Outside voices and views for advisers

The rewards of engaging with Congress

Recent history shows that connecting with legislators in Washington is time well spent

Jun 20, 2014 @ 10:26 am

By Dale E. Brown

Over the last several weeks, the Financial Services Institute Inc. has been privileged to witness several vivid demonstrations of the power that independent financial advisers can wield in the legislative and regulatory worlds when they come together to make their voices heard.

The Labor Department's continued postponement of its proposal to redefine “fiduciary,” which could potentially ban the earning of a commission on individual retirement account advice, has shown once again that the voice of our industry is playing an increasingly central role in the way legislators and regulators think about new bills and proposals that impact Main Street investors.

The enthusiasm and dedication our members displayed at FSI's recent Capitol Hill Day played a significant role. This annual event gives our financial services firm executives and financial adviser members an invaluable opportunity to discuss the crucial issues affecting our industry face-to-face with lawmakers and their staffs.

This year, more than 100 of our members participated, meeting with nearly 200 members of Congress and their teams to emphasize the need to protect advisers' independent contractor status, ensure that the DOL proposal does not restrict investor access to financial guidance, and preserve tax incentives to help hard-working Americans save for retirement. A week later, the DOL announced the proposal would be delayed again, this time until January.

Dale E. Brown, president and chief executive of the Financial Services Institute.
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Dale E. Brown, president and chief executive of the Financial Services Institute.

As one of our members remarked afterward, “Being there on Capitol Hill, it's evident how important it is to have a voice in the ears of our elected officials to ensure they are not only hearing from one side of the table on proposals that will greatly affect our business. It is important that we continue to make the distinction between other firms and our business — which is comprised of Main Street independent broker-dealers — and how differently we are impacted by legislation.”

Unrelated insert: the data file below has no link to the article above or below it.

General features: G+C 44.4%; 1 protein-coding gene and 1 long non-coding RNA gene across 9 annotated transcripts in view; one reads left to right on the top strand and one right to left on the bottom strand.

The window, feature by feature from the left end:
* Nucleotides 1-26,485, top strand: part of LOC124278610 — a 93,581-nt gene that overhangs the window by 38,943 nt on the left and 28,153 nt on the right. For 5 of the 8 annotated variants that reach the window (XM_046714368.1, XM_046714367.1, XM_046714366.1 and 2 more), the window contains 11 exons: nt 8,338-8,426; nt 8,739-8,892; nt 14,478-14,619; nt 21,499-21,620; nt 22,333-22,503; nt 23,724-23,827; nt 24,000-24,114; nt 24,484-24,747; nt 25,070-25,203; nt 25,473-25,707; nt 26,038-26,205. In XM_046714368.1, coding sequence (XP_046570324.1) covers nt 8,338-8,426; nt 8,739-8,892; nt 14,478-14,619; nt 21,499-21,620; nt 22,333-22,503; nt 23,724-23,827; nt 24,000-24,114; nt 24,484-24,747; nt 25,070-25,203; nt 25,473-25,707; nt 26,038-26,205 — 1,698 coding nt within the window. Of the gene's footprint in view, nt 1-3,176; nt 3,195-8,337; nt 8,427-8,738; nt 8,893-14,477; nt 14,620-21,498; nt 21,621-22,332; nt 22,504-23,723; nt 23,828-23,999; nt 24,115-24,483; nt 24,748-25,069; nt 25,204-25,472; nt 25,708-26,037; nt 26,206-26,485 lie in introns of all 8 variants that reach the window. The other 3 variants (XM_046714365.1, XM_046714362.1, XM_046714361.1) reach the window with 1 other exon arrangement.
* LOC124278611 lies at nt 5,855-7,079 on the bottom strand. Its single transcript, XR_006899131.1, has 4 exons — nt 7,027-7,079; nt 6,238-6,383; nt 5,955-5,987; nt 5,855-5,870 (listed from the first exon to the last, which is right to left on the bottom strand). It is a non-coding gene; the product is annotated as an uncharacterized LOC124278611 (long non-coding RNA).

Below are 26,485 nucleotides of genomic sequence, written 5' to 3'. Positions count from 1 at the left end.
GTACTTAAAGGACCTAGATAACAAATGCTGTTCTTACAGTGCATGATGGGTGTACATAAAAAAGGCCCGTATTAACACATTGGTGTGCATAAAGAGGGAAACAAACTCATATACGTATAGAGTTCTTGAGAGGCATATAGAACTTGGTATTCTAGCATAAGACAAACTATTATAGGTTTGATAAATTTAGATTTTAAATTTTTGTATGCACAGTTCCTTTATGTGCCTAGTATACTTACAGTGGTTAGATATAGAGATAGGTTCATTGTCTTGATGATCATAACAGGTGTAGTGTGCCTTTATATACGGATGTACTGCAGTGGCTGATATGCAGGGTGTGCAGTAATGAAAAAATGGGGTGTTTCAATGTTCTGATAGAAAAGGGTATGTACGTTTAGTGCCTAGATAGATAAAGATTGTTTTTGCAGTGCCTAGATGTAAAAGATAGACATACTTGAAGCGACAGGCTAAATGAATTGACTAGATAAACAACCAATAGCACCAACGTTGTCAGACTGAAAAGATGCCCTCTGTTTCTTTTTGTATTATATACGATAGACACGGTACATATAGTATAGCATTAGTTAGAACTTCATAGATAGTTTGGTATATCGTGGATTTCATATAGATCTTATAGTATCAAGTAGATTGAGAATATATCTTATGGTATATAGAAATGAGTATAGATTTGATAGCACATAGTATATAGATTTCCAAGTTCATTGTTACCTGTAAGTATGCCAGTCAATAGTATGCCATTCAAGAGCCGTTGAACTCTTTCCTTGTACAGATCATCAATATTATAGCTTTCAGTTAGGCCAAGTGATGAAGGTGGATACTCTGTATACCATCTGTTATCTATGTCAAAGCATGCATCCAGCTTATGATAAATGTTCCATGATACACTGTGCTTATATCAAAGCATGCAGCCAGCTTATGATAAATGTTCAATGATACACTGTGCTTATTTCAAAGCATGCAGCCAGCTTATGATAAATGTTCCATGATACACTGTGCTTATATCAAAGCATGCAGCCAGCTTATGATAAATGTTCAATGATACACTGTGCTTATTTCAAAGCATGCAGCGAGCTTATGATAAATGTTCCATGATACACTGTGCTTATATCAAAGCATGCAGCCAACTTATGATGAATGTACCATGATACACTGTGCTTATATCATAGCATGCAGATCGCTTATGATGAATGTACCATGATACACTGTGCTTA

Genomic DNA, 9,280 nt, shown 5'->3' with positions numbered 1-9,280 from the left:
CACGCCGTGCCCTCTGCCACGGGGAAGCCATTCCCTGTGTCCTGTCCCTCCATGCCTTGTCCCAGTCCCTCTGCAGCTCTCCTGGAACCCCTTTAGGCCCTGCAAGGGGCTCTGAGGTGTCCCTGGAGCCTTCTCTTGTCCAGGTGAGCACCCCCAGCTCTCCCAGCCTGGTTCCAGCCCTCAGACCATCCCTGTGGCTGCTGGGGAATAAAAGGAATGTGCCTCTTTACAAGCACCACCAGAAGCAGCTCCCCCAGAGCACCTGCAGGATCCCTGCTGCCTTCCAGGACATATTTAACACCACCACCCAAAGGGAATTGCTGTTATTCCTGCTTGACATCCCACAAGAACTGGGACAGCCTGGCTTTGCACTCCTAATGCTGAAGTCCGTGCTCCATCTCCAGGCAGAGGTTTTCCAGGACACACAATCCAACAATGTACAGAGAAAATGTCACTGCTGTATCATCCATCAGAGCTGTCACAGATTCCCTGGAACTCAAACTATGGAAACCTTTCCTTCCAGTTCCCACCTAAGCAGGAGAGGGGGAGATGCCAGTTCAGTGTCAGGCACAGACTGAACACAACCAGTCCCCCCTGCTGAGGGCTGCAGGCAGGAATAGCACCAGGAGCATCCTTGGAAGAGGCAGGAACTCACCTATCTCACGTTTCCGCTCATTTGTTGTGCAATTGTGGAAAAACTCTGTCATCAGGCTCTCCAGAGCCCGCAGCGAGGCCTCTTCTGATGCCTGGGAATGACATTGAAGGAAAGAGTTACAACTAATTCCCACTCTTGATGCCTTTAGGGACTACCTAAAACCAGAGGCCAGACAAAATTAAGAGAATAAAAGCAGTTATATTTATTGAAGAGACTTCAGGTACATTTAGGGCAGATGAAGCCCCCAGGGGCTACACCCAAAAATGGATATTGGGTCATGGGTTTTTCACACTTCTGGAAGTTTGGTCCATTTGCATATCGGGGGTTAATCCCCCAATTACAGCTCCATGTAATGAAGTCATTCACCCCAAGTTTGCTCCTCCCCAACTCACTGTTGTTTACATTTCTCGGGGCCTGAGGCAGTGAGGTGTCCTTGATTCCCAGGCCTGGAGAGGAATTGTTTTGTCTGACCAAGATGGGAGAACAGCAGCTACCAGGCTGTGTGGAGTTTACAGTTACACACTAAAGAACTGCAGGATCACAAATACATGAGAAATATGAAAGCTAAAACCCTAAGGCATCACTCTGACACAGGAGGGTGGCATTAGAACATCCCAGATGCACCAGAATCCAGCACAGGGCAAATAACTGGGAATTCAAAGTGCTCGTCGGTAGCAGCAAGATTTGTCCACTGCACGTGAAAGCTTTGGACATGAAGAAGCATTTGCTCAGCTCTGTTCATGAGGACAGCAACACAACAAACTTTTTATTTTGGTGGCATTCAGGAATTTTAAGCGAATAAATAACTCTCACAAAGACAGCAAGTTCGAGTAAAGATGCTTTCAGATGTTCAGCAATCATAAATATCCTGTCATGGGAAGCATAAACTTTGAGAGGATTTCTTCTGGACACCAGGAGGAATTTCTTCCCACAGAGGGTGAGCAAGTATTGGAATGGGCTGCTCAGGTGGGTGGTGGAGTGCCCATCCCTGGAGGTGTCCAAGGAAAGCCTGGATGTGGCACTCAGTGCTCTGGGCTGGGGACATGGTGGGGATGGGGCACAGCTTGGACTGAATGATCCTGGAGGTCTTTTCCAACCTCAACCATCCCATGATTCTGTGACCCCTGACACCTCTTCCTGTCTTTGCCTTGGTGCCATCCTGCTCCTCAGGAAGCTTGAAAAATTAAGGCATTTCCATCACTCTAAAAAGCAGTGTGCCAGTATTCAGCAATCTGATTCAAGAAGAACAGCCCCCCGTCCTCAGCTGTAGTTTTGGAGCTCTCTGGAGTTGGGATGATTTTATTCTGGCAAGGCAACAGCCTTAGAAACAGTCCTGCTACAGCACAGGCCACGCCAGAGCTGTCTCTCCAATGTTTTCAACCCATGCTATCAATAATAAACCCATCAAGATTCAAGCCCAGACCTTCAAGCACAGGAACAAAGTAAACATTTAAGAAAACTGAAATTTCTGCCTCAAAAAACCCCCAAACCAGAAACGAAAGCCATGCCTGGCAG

Fortunately, there are always more ways to get involved. One upcoming opportunity for independent advisers to get engaged and learn more about making a difference in the legislative and regulatory environment will be FSI's upcoming Financial Advisor Summit, taking place in September in Washington.

As we have seen repeatedly, there is simply no substitute for in-person engagement on the part of independent financial advisers in driving real change in Washington and the states.

When lawmakers and regulators hear directly from our members, experience has shown that they take notice and respond. For any advisers who still may be sitting on the sidelines, my team and I at FSI encourage you to work with us and your fellow professionals to make your voice heard and to help us secure a healthier legislative and regulatory environment for both your business and your clients.

Dale E. Brown is president and chief executive of the Financial Services Institute Inc.


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